Figure 5.3. How to undo an edit to Plone properties.

After you roll back the edit to Plone properties, the right-side slots reappear throughout your template. Next , you can take this concept one step further and modify the behavior of the template at the folder level.

Modifying the Visibility of Standard Slots

The modifications discussed earlier were to the Plone template as a whole, meaning the front page and all subsequent pages, pages inside member directories, directories for add-ons, and so forth. In this section, you'll learn how to modify the appearance of standard slots on a per-directory basis. The sample directory in this case is for an installed ZWiki living in the mywiki directory within the sample Plone site.

Using the ZMI and looking at the contents of your Plone site, select the folder in which you want the changes to occur ”in this case, the mywiki folder. After you view the contents of this folder in the workspace frame, click the Properties tab, just as you did in the previous section. The properties for this directory look different than the properties for the overall Plone template. The properties for the mywiki folder are significantly fewer, as shown in Figure 5.4.

Figure 5.4. The properties of the mywiki folder.


The brevity of the properties page for the mywiki folder is not tied to the fact that it is a folder holding a wiki. Any folder in the Plone hierarchy has fewer properties than the overall Plone properties.

In this case, there are no form fields called left_slots or right_slots because those areas are controlled by the master Plone properties seen previously. Thus, to modify these areas of the template, within this individual folder, you must make new form fields that will override the master settings.

To remove the standard right-side slots, within the mywiki folder, follow these steps:

  1. At the bottom of the properties page, look for the text "To add a new property...," followed by three form fields.

  2. In the Name field, enter right_slots as the name of the new property.

  3. In the Type field, select Lines as the type of the new property.

  4. Press the Add button, leaving the Value field blank.

The changes are saved, and you no longer have right-side slots on any pages in the mywiki folder, as shown in Figure 5.5.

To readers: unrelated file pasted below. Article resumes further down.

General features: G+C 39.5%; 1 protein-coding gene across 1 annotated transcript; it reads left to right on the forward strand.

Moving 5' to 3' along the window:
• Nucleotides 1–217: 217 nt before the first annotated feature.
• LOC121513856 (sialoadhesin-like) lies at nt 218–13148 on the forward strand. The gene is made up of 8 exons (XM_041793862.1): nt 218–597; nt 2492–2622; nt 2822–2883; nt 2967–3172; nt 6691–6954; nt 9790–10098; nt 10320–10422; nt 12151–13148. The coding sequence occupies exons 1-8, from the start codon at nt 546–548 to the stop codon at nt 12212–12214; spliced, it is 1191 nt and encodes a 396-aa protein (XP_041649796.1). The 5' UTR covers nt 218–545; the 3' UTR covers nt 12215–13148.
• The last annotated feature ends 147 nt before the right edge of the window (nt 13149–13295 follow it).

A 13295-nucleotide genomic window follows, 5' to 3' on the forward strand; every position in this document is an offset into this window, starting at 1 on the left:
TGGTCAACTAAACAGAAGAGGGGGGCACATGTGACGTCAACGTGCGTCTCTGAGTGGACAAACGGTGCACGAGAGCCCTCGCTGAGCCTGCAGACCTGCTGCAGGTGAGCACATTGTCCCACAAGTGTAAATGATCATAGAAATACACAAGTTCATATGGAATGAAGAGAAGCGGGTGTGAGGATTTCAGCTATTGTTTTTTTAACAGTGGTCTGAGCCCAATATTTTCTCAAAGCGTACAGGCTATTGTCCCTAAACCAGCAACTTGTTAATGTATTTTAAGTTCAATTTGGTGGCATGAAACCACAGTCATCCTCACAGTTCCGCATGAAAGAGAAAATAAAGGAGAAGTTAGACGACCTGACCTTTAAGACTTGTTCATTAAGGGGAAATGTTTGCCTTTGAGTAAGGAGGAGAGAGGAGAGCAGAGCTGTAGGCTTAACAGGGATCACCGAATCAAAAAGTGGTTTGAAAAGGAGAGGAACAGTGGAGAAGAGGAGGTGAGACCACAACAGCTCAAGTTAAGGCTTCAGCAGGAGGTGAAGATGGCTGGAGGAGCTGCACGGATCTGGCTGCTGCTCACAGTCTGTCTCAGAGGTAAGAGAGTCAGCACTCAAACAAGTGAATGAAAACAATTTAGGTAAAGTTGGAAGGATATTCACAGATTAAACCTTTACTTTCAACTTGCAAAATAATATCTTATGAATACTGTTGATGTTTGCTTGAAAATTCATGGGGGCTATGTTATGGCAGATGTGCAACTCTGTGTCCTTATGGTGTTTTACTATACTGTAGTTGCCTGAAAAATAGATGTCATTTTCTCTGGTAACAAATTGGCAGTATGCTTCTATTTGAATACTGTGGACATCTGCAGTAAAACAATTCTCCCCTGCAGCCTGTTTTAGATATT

Figure 5.5. The mywiki display, without right-side slots.

You succeeded in replacing the value of the right_slots property within the mywiki folder with blank values ”no slots. Because no slots are present, you can see in Figure 5.5 that the page content expands to fill that now-empty space.

If you wanted to keep content in the right side of the template within the mywiki folder, the previous instructions are still valid. After you create the right_slots property, you can give it a value (or enter a value during creation). If you assigned the following value to the right_slots property, for example, the only slot present in the right side of the template within the mywiki folder would be the Calendar slot:



In the next section, you'll see how to modify the template so that only members of the site see particular slots.

Making Slots Visible to Members Only

Perhaps you have a Plone site that caters to registered, logged-in members, but it enables anonymous users to browse some freely available content. You can modify your Plone template so that certain slots are shown for only logged-in members. For example, perhaps you do not want to show the Events slot until a user is logged in. This requires a few different modifications to Plone properties and templates, but when you get the hang of it, the task won't seem so daunting.

The first step is to add a new property within the site_properties object. To access this object, log in to the Zope Management Interface and click on your Plone instance in the navigation frame. Then click on the portal_properties object in the workspace frame and then the site_properties object in the workspace frame. You should see a form like Figure 5.6 that scrolls for a bit because it's quite long.